• Avoid using "or nominee" language when describing the purchaser as it can create uncertainty as to the purchaser’s identity. Instead, include a provision in the purchase contract that specifies to whom the purchase contract may be assigned and whether the purchaser will be released from its obligations upon the assignment.


  • Ensure that the legal description of the property set out in the purchase contract matches what is shown on a current title search and that the current permitted encumbrances are listed. Failure to perform this step is a common source of errors in purchase contracts.
  • Obtain a copy of the subdivision plan for the property to confirm that all the legal parcels to be acquired have been included in the purchase contract. All too often, one or more parcels are inadvertently omitted.
  • Obtain a B.C. Assessment search of the property to confirm its civic address. This search may also disclose whether additional legal parcels are associated with the civic address.
  • If the property is to be subdivided from a parent parcel prior to closing, identify who is responsible for pursuing subdivision approval and what happens if it is not obtained by a certain date (e.g., does the purchase contract terminate?). Also, a plan outlining the layout of the proposed parcel (rather than a mere description of its size) should be attached to the purchase contract, and the list of permitted encumbrances should include any encumbrances to be granted in connection with the subdivision.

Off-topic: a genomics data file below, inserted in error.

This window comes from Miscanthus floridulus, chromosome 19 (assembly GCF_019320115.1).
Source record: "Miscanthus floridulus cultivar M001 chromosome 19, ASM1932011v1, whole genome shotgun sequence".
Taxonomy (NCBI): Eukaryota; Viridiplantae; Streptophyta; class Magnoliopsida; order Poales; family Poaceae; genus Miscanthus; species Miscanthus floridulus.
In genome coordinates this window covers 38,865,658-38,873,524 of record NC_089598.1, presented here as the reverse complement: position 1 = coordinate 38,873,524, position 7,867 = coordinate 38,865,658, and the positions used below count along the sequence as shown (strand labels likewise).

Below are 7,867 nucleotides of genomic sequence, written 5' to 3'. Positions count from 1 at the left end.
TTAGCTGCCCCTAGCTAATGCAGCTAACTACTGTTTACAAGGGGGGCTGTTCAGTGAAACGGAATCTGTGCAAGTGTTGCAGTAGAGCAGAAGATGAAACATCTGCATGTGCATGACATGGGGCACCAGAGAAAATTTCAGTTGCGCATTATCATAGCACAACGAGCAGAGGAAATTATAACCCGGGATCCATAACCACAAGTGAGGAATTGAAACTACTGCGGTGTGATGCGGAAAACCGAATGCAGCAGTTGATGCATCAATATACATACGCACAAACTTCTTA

• If the vendor is responsible for constructing improvements on the property, clearly describe what is to be built and by what date. The agreed plans and specifications should be attached to the purchase contract or incorporated by reference.


  • Clearly state the purchase price and how the purchase price may be paid (e.g., wire transfer, bank draft, solicitor’s trust cheque).
  • State whether the purchase price includes or excludes GST. If the property is GST-exempt, include a representation from the vendor to that effect.
  • Identify who will hold the deposit and how it will be treated. For example, if the purchaser defaults, will the deposit be forfeited to the vendor as the vendor’s sole and exclusive remedy or without prejudice to the vendor’s other remedies? If the deposit is to be paid directly to the vendor, will the purchaser be entitled to secure it with a deposit mortgage? In what circumstances will the deposit be returned to the purchaser?
  • If the vendor will provide take back financing, state the term, interest rate and payment dates and whether it is to be secured by a mortgage. If there will be mortgage security, attach the form of mortgage or provide that the parties will use the standard mortgage terms prescribed under the Land Title Act (British Columbia) or other standard terms already filed in the Land Title Office.
  • If the purchase price is tied to the size of the property following subdivision or the amount of density that can be achieved, specify the formula for determining the purchase price and insert
    a sample calculation to ensure both parties understand how the formula works.
  • If the purchase price is to be allocated between different components of the purchased property (e.g., land, building, chattels, shares), state that any failure to agree on an allocation will not affect the enforceability of the purchase contract and that each party may make its own allocation.